The reason why I continue to conduct my business from home is something to do with freedom. I know that despite distractions my productivity is high; in fact I have been running two businesses from the home office for the last four years. I have freedom of time made possible by technology. I can send emails at any time of day, on any day of the week, knowing that they are likely to be picked up. I can access the main office server whenever I need to and mobile phone technology means that my office is transportable. I am free to enjoy the interruptions, taxi the children to wherever, pick up groceries and still do a day’s work.

I have concluded that I allow myself to be distracted because I need natural breaks and pauses in my day – as I would get if I had remained in a traditional office environment. I have a need to replicate the humour and mental stimulation that working alongside people naturally brings. I am able to relax and refresh my thoughts, even by watching ‘Loose Women’ before tackling the challenges at my workstation.

My other business supports women in the workplace with networking and training. We meet monthly over lunch in groups and there is an equal distribution of home to traditional office workers. The sole traders and independent consultants who operate from a home office often refer to the joy of attending the lunches where they can exchange ideas and take the opportunity to look at their businesses through others’ eyes. I feel the same. We have fun, we have ‘water station’ conversations, and we are incredibly productive.

As setting up a business from home seems to be an increasingly acceptable and economical option for many, perhaps there should be official advice given on how to manage distractions, develop productivity, and increase efficiency whilst not becoming a social pariah. Developing good practice now will reap benefits in the future as it is possible that our grown up children may at some point be required to work from home. They already understand the power of Facebook and MSN, and are streaks ahead of the average 40 year old in terms of understanding mobile technology – it is a case of harnessing their knowledge into an effective working practice.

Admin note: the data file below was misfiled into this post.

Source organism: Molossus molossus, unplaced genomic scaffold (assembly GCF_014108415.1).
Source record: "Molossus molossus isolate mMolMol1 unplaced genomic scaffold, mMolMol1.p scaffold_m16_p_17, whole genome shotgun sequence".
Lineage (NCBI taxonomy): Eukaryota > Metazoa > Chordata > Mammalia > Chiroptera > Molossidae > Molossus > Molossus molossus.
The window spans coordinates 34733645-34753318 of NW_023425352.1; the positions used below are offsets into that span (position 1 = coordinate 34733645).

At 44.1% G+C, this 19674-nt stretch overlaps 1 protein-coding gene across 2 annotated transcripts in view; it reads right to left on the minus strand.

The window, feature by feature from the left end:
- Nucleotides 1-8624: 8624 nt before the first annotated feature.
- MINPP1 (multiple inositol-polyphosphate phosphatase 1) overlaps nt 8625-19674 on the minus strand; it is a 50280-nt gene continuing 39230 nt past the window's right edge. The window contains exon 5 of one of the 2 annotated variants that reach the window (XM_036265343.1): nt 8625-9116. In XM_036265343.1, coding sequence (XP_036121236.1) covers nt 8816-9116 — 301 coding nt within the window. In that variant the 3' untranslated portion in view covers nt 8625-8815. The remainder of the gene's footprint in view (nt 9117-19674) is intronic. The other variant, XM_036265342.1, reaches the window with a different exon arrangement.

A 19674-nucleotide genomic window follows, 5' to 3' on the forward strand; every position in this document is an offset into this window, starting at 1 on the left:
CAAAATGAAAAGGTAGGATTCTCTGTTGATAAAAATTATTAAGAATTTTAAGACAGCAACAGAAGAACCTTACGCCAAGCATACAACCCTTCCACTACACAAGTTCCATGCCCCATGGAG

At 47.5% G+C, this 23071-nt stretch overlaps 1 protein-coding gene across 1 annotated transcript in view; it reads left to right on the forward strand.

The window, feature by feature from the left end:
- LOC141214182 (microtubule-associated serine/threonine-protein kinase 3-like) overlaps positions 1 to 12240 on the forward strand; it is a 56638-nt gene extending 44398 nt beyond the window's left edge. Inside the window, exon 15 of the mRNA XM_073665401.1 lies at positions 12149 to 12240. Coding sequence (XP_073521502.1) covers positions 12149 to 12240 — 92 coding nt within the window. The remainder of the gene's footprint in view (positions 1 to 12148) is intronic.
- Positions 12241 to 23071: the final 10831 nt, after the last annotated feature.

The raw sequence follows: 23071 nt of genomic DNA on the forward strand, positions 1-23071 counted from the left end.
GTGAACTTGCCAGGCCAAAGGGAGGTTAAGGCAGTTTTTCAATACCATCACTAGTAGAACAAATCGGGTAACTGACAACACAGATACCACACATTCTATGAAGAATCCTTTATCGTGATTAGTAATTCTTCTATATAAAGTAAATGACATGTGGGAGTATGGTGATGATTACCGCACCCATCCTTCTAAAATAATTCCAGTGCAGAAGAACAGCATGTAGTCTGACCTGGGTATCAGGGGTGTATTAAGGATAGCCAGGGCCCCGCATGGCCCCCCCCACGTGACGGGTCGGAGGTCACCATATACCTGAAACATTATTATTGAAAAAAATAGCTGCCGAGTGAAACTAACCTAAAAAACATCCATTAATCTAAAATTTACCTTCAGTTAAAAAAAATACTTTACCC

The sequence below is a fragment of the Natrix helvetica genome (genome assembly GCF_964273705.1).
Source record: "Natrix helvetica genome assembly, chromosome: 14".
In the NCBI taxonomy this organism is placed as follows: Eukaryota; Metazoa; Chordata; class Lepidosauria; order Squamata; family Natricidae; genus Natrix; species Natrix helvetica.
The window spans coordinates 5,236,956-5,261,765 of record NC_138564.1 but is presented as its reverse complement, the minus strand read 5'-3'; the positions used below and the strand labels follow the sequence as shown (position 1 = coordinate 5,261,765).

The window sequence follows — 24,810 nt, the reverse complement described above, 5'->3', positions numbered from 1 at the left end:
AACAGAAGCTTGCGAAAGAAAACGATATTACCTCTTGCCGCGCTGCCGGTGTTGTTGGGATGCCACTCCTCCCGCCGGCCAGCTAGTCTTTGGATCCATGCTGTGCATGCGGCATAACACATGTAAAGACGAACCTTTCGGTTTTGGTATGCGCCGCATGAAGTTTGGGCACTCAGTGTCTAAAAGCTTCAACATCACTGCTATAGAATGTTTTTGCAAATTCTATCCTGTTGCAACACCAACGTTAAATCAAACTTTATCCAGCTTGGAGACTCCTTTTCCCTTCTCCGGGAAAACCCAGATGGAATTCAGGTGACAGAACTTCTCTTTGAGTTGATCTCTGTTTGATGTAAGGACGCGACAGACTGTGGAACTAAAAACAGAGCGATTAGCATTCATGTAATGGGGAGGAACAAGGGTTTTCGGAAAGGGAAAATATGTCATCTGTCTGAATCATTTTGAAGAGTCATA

I must admit I am at a loss where to start in revolutionising the home office for the benefit of future generations. My two eldest have been taking their A levels and GCSEs and have been on study leave for two months. Initially I thought brilliant! I can be a shining example of discipline and focus starting my day at 9am, working through my ‘to do’ with plenty of breaks to refresh my thoughts. But they have me well and truly sussed! Aside from not witnessing my example of an early start because they don’t surface before mid-morning, they have attuned their coffee breaks and snacking sessions to my own. Instead of offering their tea making services they wait for me to make the first move and then rain requests down on me. This has resulted in some interesting stand-offs, which I lose every time.

But does all this mean that they have developed their own ability to dedicate themselves to the task in hand? Are they spending their working time revising and working through BBC Bitesize while I hydrate and nourish them? I like to think they are benefitting from the work/break/work approach because they seem to spend an inordinate amount of time focussing on Facebook and X-Box, before joining me to watch ‘Loose Women’. I simply have to accept that their lack of discipline and flair for distractions has to be genetic!